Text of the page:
Messes we knew we were making

Today, I came across the idea (probably via stackoverflow) of technical debt. To quote Martin Fowler:

You have a piece of functionality that you need to add to your system. You see two ways to do it, one is quick to do but is messy – you are sure that it will make further changes harder in the future. The other results in a cleaner design, but will take longer to put in place.

Technical Debt is a wonderful metaphor developed by Ward Cunningham to help us think about this problem.

As is my wont, I immediately saw how this problem is not confined to the world of software (and web) development, but really to any project at all that has an element of iteration to it.

For example, consider making a table.  You really need this table fast, so you don’t spend as much time putting it together as you could.  Maybe you don’t let the glue set long enough or you don’t countersink the wood screws.  Whatever the shortcut, shortcuts have consequences.  Your table might not last long or put up with continued use.

To go even further, away from the arena of “making stuff”, think about a relationship in your life where many initial missteps were made that were not vetted at the time.  Those missteps almost always come back to haunt you once the relationship is tested, even if that test is just the passing of time.

Now, as many have pointed out, sometimes the debt is necessary.  Martin Fowler again:

The metaphor also explains why it may be sensible to do the quick and dirty approach. Just as a business incurs some debt to take advantage of a market opportunity developers may incur technical debt to hit an important deadline.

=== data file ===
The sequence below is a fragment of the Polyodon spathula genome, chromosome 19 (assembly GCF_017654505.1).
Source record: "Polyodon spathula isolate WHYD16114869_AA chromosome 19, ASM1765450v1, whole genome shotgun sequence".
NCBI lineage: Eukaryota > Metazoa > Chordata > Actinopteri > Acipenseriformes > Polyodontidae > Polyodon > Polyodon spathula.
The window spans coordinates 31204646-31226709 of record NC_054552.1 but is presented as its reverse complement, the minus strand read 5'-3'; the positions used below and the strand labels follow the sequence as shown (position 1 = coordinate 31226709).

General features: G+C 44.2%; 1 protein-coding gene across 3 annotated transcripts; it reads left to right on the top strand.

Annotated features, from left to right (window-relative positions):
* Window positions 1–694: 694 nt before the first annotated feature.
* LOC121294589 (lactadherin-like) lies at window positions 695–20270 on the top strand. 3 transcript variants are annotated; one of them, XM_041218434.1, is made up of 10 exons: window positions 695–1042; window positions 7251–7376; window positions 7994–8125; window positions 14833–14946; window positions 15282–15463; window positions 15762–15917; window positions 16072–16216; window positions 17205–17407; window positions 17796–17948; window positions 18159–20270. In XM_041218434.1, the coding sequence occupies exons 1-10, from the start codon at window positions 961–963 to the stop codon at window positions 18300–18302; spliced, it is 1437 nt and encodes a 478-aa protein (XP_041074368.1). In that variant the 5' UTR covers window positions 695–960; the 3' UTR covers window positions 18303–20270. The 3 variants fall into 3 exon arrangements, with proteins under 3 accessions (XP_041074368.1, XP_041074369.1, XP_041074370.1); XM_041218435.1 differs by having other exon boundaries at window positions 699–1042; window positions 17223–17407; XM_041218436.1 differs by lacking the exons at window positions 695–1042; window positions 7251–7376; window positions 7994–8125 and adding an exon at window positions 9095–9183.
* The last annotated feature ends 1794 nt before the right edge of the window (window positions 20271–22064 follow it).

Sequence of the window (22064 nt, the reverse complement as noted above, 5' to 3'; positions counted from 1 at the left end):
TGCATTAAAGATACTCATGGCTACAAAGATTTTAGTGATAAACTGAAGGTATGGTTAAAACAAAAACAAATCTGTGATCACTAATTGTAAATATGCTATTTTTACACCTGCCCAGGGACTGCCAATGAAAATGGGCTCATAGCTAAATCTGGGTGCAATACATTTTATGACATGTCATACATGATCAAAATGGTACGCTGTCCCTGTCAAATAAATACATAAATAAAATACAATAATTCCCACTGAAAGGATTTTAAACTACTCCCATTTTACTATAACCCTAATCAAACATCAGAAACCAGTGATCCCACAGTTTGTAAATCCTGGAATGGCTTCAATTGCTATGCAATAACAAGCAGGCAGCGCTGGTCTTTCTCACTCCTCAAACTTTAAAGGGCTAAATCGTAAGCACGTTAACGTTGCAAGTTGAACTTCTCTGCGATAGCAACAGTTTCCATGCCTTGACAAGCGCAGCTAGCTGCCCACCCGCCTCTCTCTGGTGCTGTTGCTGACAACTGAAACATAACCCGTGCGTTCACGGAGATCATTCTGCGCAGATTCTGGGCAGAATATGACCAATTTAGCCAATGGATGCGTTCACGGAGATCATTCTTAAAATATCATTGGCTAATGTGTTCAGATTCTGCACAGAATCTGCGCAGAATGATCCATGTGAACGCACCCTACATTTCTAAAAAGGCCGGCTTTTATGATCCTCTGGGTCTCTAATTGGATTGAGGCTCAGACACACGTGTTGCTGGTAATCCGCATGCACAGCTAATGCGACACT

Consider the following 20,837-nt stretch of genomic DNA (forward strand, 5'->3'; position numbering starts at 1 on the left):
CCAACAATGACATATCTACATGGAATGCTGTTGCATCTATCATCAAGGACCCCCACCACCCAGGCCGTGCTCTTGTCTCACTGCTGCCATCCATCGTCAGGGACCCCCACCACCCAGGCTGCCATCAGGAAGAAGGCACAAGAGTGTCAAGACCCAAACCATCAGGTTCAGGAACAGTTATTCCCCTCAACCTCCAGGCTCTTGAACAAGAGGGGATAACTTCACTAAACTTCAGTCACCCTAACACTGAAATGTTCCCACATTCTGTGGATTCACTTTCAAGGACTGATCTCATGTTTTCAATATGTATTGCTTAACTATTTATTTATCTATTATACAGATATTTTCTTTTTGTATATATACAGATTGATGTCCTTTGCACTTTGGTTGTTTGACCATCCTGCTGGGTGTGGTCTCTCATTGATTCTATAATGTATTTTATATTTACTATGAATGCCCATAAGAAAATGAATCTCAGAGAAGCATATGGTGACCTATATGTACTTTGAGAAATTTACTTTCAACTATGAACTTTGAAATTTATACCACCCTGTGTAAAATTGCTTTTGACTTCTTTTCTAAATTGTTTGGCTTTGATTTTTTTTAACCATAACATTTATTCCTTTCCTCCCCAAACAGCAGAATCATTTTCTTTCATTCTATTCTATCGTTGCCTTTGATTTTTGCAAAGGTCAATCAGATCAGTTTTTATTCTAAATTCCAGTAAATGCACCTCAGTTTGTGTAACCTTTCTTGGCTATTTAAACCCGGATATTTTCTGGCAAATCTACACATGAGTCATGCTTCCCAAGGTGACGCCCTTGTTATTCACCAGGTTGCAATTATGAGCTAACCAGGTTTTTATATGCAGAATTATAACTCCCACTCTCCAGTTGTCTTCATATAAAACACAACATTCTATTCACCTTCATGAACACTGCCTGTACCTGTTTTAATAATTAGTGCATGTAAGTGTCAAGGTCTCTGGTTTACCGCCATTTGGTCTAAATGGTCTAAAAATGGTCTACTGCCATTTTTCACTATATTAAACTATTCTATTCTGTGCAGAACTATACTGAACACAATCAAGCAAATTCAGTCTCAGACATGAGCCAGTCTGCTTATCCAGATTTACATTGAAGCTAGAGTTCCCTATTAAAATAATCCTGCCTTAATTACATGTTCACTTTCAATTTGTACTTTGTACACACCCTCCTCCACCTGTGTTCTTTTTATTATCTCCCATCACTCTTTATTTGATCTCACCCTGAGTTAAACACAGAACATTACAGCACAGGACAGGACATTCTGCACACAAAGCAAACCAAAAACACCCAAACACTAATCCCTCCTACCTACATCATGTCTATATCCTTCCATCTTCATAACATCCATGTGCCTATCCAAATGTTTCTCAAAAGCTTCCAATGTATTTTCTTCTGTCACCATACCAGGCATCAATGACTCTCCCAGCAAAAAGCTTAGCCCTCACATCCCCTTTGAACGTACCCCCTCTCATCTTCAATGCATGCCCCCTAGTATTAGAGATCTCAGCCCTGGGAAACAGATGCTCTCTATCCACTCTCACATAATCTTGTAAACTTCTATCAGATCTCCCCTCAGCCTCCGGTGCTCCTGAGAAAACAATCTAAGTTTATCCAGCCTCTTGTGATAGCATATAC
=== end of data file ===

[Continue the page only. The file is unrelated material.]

So how can we get better at knowing the difference between the debt black hole and the debt that confers an advantage?  Which messes are worth making?  I’ve been thinking of some criteria:

  • Have I encountered this situation in the past, and the debt just wasn’t worth it?  This is seemingly obvious, but oftentimes I find myself glossing over how bad it was last time.  It’s better to really get inside of how frustrating the shortcut ultimately was.
  • Does it just keep bothering me?  This sounds vague, but I think all of us know what it’s like to have a decision or conflict or debt that gnaws at our minds.
  • Will it possibly be the ruin of my project?  This is heavy, but needs to be asked, point-blank, at key decision times.  Sometimes we don’t want to believe something seemingly so small (and so helpful!) could undermine everything, especially if the alternative route is painful in any way.  Interestingly, many times I’ve confronted this metric only to realize that I actually didn’t care if the project destroyed itself. Which made me realize I was spending my time on the wrong project!
I’m sure there are countless other questions I ask myself when trying to decide how best to move forward, questions which barely scratch the surface of my consciousness.  Enumerating them, I hope, will make me more likely to actually ask them, and therefore make better judgment calls about incurring debts — technical, emotional, or otherwise.
Messes we knew we were making

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